pushing narrative boundaries at the BankStreet Fest, with Tim Wynne-Jones and Daniel Jose Older

Sunday, September 27, 2015

A few months ago I received an invitation from one of my very favorite people in all of young people's literature, Jennifer Brown. If our friendship has evolved over time, my respect for Jenny was immediate. As a Shelf Awareness reviewer, prize adjudicator, discussion leader, Bank Street visionary, and all-around children's books advocate, Jenny's opinions have mattered. She has welded intelligence with kindness and become a force. Today she serves as vice president and publisher of Knopf Books for Young Readers at Random House Children's Books—a position that is such a perfect fit for her myriad talents (and soul) that one imagines it was waiting for her all along.

Before Jenny took on that new role, she designed the 2015 BookFest@Bank Street and extended the invitation I noted above. Featuring Rita Williams-Garcia in a keynote, the day will include insights from scholars and writers Leonard S. Marcus, Adam Gidwitz, Elizabeth Bluemle, Cynthia Weill, Christopher Myers, Shadra Strickland, Raul Colon, Sara Varon, Joe Rogers, Jr., Laura Amy Schlitz, Jeanne Birdsall, Kat Yeh, Liz Kessler, and Monica Edinger. BookFest will also feature a panel titled "Pushing Narrative Boundaries in Teen Literature," moderated by the reliably smart and provocative Vicky Smith, the reviews editor of Kirkus.

I'm thrilled to be joining Tim Wynne-Jones and Daniel Jose Older on that boundaries-pushing panel. I was thrilled even before I'd read their new novels, The Emperor of Any Place and Shadowshaper, respectively. But now, having spent the last few days immersed in both, I'm even more eager. This will be a conversation. The kind of conversation that I crave like I crave a perfect peach or a ripe Bartlett pear.

The Emperor of Any Place is a work of supreme art. A nested story within a story (and, one might suggest, within another story) that carries the reader in and out of history. There's the present-day reality of a teen named Evan who has lost his father and must now endure (within the knot of his grief) the arrival of his once-estranged grandfather. There is, as well, the story inside the book Evan's father was reading when he died—the diary of a Japanese soldier stranded on a small Pacific island during World War II. The soldier is not the sole inhabitant of that island, nor is he the only one who ultimately writes inside those diary pages. As Evan reads the book, many mysteries emerge. Why was his father obsessed with this story? Why is his grandfather obsessed, too? And what is the truth inside these diary pages that were annotated, later on, by another visitor to that island?

Emperor is grounded in the fear of war and the haze of solitude and the ingenuity of survivors, both contemporary and historic. It is wholly conceived and executed, yet it trembles with mystery and a touch of magic. It is brilliantly structured but its power does not rest on its conceit. Tim may have pushed the narrative boundaries but he has not taken a single short cut, not expected the readers to follow just because he's feverently hoped they will. Every element adds to every element here. There are rewards for those who ponder, and, indeed, you could ponder all day and never find a fault line in this complex novel's execution.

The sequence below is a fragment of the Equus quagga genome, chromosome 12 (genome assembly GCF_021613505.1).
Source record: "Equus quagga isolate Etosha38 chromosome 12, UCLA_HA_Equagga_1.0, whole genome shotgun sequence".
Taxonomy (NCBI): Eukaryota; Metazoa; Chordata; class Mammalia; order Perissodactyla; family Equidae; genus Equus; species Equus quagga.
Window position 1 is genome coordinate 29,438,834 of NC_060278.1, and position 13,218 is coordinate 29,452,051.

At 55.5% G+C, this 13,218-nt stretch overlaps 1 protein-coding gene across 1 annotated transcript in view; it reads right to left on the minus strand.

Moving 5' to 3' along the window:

Shadowshaper casts its own marvelous spell, builds its own mystique, is the sort of original work you would expect from an author who is also a musician who is also an EMT who is also a commentator on social order and disorder. Daniel has built a book about a young girl who discovers within herself a legacy power—and who must learn to harness it for a greater good. Sierra Santiago is a painter who can see, within the art of others, shadow lives and shapes, art that fades, murals that shed real tears. She is a daughter and a granddaughter in pursuit of hidden grace. She chases, and she is being chased. She rises to the challenge.

Sierra does all this within language steeped in salsa rhythms and Brooklyn gaits. She does this while pondering the color of her skin, the explosive nature of her hair, the discrete borders inside the border lands of race. Daniel is not just weaving a magical story here. He is telling his readers something about how it feels to live today within the fractures of society. About how it is to hope, despite the noise of now.

Authors of books that break the rules must know, to begin with, what the prevailing rules have been. They have a special obligation to steer their projects toward a higher grace, so that the strange ultimately does collide with a deep emotional truth, so that the fiction feels real, so that the experience of reading the story goes beyond admiration and straight into embrace. Fiction comes from a human place. The best fiction elevates the idea of the humane.

We'll talk about this and much more, I'm sure, at Book Fest. I'll learn; I'm sure of that, too.

Registration information for Book Fest is here.


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